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Aug 15, 2023
Older adults can enjoy health benefits from pickleball while reducing risks
Older adults playing pickleball

Pickleball is one of the fastest-growing sports in the United States, and older adults are helping drive its popularity. That’s good news because of the game’s mental and physical health benefits, said Dr. Grant Tarbox, a national medical executive with Cigna Healthcare’s Medicare business and an avid pickleballer. However, he emphasized that it’s important for seniors to play pickleball safely.

Pickleball has been described as a cross between tennis, pingpong, and badminton. It is inexpensive to play and easy to learn. It can be played outside or inside. The staples of pickleball include a court, a paddle, and, of course, the pickleball itself, which is a plastic ball with holes in it, similar to a whiffle ball.

Pickleball is a low-impact game compared to some other sports. A pickleball court is smaller and easier to cover than a tennis court, making it an accessible game for all ages, especially when playing doubles, which brings us to pickleball’s next selling point. Pickleball is a social sport that can help reduce loneliness and isolation.

“In my neighborhood, we play most weekends,” Dr. Tarbox said. “We taped down courts on our cul-de-sac, so all we have to do is pull out the nets and play. Many people in their 60s and 70s are participating. It has really become a neighborhood activity and social event.”

In addition to mental health benefits, pickleball provides a host of positive physical benefits, such as helping to build muscle and bone strength and flexibility. It also helps to improve cardiovascular health, which can help prevent high blood pressure, strokes and heart attacks.

Nevertheless, it’s important to take proper precautions when playing pickleball. Dr. Tarbox, the pickleball enthusiast, offers the following tips.

Talk to your doctor

Just like with any exercise routine, it’s important to speak with your doctor before getting started with pickleball, especially if you have a history of chronic health conditions or are taking medications that could affect your blood pressure or balance.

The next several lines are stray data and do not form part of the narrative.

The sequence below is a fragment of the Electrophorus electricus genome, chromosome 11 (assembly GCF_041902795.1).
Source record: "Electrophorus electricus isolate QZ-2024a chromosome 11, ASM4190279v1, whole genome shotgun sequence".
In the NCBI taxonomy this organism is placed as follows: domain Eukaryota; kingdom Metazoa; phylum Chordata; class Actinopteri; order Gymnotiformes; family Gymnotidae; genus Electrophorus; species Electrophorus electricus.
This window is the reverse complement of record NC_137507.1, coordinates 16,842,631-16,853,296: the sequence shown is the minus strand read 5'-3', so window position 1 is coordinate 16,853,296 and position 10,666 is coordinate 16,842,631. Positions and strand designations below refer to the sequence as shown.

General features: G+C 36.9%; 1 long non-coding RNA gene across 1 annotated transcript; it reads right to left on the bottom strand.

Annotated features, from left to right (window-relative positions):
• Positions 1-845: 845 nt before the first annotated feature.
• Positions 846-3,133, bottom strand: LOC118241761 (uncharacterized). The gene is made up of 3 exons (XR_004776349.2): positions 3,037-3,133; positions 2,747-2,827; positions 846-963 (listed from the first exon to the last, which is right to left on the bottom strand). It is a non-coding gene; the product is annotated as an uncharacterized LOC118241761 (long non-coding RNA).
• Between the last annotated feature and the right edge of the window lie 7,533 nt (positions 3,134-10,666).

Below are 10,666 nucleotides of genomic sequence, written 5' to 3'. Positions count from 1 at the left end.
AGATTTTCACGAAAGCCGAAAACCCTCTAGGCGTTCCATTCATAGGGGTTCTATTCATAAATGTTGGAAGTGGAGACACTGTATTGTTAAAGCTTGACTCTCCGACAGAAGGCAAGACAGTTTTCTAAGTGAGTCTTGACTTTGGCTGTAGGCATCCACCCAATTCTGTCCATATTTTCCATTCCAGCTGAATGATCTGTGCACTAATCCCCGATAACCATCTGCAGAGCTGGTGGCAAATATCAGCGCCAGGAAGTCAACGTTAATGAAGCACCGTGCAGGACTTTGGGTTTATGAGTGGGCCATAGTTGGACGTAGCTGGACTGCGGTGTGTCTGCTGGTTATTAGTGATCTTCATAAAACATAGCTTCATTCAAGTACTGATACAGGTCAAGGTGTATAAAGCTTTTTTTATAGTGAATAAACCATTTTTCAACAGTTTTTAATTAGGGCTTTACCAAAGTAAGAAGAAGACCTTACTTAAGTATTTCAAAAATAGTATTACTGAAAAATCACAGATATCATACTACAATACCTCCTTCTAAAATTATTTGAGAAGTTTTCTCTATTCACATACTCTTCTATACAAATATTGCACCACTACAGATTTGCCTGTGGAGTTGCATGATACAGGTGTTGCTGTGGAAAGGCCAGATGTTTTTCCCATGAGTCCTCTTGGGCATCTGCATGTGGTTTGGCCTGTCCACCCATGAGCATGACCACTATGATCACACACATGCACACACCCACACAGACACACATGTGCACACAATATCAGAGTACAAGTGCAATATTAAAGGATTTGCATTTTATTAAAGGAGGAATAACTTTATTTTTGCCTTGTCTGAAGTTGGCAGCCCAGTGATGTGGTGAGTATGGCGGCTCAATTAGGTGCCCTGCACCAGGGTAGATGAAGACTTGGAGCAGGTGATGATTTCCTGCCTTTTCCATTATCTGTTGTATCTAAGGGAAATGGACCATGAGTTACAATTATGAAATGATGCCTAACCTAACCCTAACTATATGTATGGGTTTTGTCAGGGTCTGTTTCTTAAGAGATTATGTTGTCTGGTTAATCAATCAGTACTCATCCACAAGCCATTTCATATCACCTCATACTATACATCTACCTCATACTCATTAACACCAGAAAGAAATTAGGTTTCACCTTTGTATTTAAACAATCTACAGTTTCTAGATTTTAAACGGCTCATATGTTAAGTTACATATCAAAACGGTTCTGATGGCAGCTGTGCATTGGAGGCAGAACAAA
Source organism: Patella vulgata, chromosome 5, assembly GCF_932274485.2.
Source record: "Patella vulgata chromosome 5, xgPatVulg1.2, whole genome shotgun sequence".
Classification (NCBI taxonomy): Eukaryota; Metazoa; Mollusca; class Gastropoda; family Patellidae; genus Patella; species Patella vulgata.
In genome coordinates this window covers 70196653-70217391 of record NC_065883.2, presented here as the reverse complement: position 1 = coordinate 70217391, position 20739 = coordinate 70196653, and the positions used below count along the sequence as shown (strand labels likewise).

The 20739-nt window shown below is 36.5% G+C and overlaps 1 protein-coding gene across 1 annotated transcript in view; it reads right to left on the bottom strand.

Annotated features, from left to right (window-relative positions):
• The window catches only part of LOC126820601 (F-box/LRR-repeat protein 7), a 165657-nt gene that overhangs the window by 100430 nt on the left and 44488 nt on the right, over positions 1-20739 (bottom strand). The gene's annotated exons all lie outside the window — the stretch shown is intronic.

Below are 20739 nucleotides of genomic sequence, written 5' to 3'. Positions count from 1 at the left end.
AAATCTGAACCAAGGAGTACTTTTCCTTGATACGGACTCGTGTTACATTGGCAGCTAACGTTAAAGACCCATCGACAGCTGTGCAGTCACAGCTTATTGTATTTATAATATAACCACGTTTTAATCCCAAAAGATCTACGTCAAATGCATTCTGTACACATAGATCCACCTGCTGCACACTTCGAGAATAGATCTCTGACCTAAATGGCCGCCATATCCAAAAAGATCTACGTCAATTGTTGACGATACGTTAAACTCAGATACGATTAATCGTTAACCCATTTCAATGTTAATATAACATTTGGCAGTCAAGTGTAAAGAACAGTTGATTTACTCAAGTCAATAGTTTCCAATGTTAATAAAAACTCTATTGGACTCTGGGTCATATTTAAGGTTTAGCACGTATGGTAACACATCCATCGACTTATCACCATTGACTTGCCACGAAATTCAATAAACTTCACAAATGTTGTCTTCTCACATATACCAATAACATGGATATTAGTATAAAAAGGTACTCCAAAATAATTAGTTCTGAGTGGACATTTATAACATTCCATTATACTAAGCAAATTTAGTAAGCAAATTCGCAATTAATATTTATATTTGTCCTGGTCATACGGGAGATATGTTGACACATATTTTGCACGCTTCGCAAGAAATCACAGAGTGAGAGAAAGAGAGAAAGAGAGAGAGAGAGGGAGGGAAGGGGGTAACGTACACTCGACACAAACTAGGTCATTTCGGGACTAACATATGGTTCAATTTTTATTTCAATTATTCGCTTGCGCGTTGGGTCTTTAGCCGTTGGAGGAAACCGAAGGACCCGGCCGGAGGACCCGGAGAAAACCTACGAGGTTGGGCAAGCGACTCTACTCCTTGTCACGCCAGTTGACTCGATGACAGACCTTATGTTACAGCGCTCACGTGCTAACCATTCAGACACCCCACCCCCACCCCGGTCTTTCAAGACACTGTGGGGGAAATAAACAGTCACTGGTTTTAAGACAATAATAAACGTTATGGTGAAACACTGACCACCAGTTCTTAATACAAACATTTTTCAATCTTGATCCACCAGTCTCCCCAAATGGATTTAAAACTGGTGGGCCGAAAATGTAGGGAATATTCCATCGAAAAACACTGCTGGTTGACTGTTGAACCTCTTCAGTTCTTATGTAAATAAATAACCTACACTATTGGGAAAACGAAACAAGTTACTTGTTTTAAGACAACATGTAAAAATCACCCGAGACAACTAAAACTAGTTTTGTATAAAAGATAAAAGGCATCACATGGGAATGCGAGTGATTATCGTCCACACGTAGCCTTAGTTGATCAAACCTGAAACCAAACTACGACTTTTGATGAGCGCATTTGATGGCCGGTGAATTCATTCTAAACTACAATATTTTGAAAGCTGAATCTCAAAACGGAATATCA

Check the weather

If you’re playing outside, it’s a good idea to check the forecast. Are there any heat advisories? Are there any air quality concerns? You may want to consider playing in the morning or the evening, when the temperatures are generally a little cooler. Wear proper sunscreen in order to protect your skin. Take rest breaks and drink water as needed.

Wear appropriate shoes

Just like tennis, pickleball can require quick lateral movements. For that reason, you’ll want to wear proper footwear, including shoes with good arch and ankle support and good traction. Keep your shoes well-laced to prevent falls. Also, consider ankle and knee support as recommended by your doctor.

Make sure to hydrate

Older adults are more prone to becoming dehydrated rapidly. Therefore, it is important for seniors to hydrate before, during, and after a physical activity like pickleball. Always take a water bottle to the courts and pause to take sips. In addition to water, you might want to drink a low-sodium sports drink to restore electrolytes if your healthcare provider agrees.

Warm up before playing

You don’t want to jump right into any exercise cold. It’s important to warm up your joints and muscles first. This might include a combination of stretching, jogging, arm circles, and lunges. Only do as much stretching as your doctor recommends.

Have paddle awareness

You don’t want to be caught on the wrong end of a forcefully swung paddle. So take safety precautions, just like you would in softball or tennis. Be careful when others are taking swings, both during a game and when warming up.

“Even when you take all the proper precautions, there can be some physical risks associated with pickleball, just like with any sport,” Dr. Tarbox said. “The most common injuries are minor, such as abrasions, sprains, and strains, which will usually resolve on their own with some rest. But if your injury doesn’t heal, please make sure to contact your health care provider.”

If you’ve gotten your doctor’s agreement and are interested in getting started with pickleball, you can visit the USA Pickleball Association website and enter your ZIP code to find places to play near you. Some Medicare Advantage plans even offer access to fitness centers at no extra cost. Some of these centers may include pickleball courts and leagues.

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